What if you need to remove all the empty nodes in an XML document? It’ easy with this small subroutine. This might be useful to set fields to NULL when they have no value, especially when communicating between BizTalk and a WCF web service. You might often get serialization errors when, for example, a date/time field has an empty-string value. Better to pass no element to the web service (i.e. NULL) than a field with a bad value.


        public static XmlDocument RemoveEmptyNodes(XmlDocument txd)
        {

           // make a clean copy so we don't accidentally destroy the byRef txd variable passed to us.
            XmlDocument xmldoc = new XmlDocument();
            xmldoc.LoadXml(txd.OuterXml);
            XmlNodeList emptyElements = xmldoc.SelectNodes(@"//*[not(node())]");
            for (int i = emptyElements.Count - 1; i >= 0; i--)
            {
               emptyElements[i].ParentNode.RemoveChild(emptyElements[i]);
            }
            xmldoc.InnerXml = xmldoc.InnerXml.Replace("", "");
            return xmldoc;
        }

You can call the above code from a message assignment shape in an orchestration.
Just put the above code in a C# helper .DLL, make a reference to it from your orchestration, then you should be able to call it statically.

An SQL database field was defined as CHAR(1). We used LINQ to SQL to expose in a web service, which defined the field as a System.Nullable.

Unforuntately, it is not well known or well documented that “CHAR”s serializae and deserialize as the ASCII number, which is the equivalent of the character.

Thus is a BizTalk map, we had to use the Character to ASCII functoid to conver the letter “C” to the number “67”, in order to get BizTalk to properly build XML that is passed to a web service. When passing the letter “C”, you get a deserialization error.

See Also this blog link

Of course, check your action first. It could be misspelled or mistyped.

What can happen is that your BizTalk works fine with a WCF web service,
but then you move the WCF service to a different machine and get the error below.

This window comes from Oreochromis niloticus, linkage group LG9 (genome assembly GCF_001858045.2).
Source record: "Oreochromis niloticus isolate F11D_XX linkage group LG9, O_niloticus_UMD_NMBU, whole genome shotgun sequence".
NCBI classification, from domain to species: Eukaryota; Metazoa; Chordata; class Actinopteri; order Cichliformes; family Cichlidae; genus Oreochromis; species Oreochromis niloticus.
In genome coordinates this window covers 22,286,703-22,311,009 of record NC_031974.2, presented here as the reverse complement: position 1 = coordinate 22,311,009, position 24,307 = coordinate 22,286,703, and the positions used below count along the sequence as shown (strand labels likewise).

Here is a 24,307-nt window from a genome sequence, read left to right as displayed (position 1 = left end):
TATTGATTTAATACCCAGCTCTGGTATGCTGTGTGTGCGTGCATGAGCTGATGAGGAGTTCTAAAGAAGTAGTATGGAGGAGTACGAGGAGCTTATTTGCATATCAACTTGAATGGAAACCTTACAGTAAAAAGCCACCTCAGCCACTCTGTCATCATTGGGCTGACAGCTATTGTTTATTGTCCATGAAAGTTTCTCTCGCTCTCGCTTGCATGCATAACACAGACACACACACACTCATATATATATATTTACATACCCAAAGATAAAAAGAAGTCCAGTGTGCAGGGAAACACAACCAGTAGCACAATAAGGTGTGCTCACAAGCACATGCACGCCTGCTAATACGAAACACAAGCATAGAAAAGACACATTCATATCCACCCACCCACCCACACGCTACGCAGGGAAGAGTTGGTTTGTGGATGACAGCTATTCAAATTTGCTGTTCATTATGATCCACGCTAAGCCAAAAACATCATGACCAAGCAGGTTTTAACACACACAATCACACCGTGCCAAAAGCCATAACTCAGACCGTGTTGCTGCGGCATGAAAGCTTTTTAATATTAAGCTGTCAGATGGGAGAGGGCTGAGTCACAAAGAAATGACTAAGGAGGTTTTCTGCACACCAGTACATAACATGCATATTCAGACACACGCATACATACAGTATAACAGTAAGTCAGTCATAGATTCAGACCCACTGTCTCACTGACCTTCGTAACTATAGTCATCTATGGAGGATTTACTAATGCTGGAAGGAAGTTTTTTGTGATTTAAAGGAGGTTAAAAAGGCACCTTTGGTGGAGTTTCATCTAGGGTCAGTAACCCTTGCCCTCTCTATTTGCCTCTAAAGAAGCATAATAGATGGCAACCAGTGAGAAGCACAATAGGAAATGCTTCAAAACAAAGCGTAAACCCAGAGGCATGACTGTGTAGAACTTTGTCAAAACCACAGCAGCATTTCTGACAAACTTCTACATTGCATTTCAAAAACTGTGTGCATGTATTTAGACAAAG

Apparently, this only happens when the different machine is in a different domain.


<code>
&lt;s:Fault xmlns:s="http://www.w3.org/2003/05/soap-envelope"&gt;
&lt;s:Code&gt;&lt;s:Value&gt;s:Sender&lt;/s:Value&gt;
&lt;s:Subcode&gt;&lt;s:Value xmlns:a="http://schemas.xmlsoap.org/ws/2005/02/sc"&gt;a:BadContextToken&lt;/s:Value&gt;&lt;/s:Subcode&gt;
&lt;/s:Code&gt;
  &lt;s:Reason&gt;&lt;s:Text xml:lang="en-US"&gt;The message could not be processed.
<br />This is<br />
most likely because the action 'http://YourService/IYourInterface/YourMethod' is incorrect or <br />because the message contains an invalid or expired security context token or because there <br />is a mismatch between bindings. The security context token would be invalid if the service <br />aborted the channel due to inactivity. To prevent the service from aborting idle sessions <br />prematurely increase the Receive timeout on the service endpoint's binding.&lt;/s:Text&gt;
  &lt;/s:Reason&gt;
&lt;/s:Fault&gt;
</code>

Add the code below to the web.config for your WCF web service.

<code>
&lt;bindings&gt;
   &lt;wsHttpBinding&gt;
       &lt;binding name="Binding1"&gt;
            &lt;security mode="None"&gt;
                 &lt;transport clientCredentialType="None" /&gt;
                 &lt;message establishSecurityContext="false" /&gt;
            &lt;/security&gt;
       &lt;/binding&gt;
   &lt;/wsHttpBinding&gt;
&lt;/bindings&gt;
</code>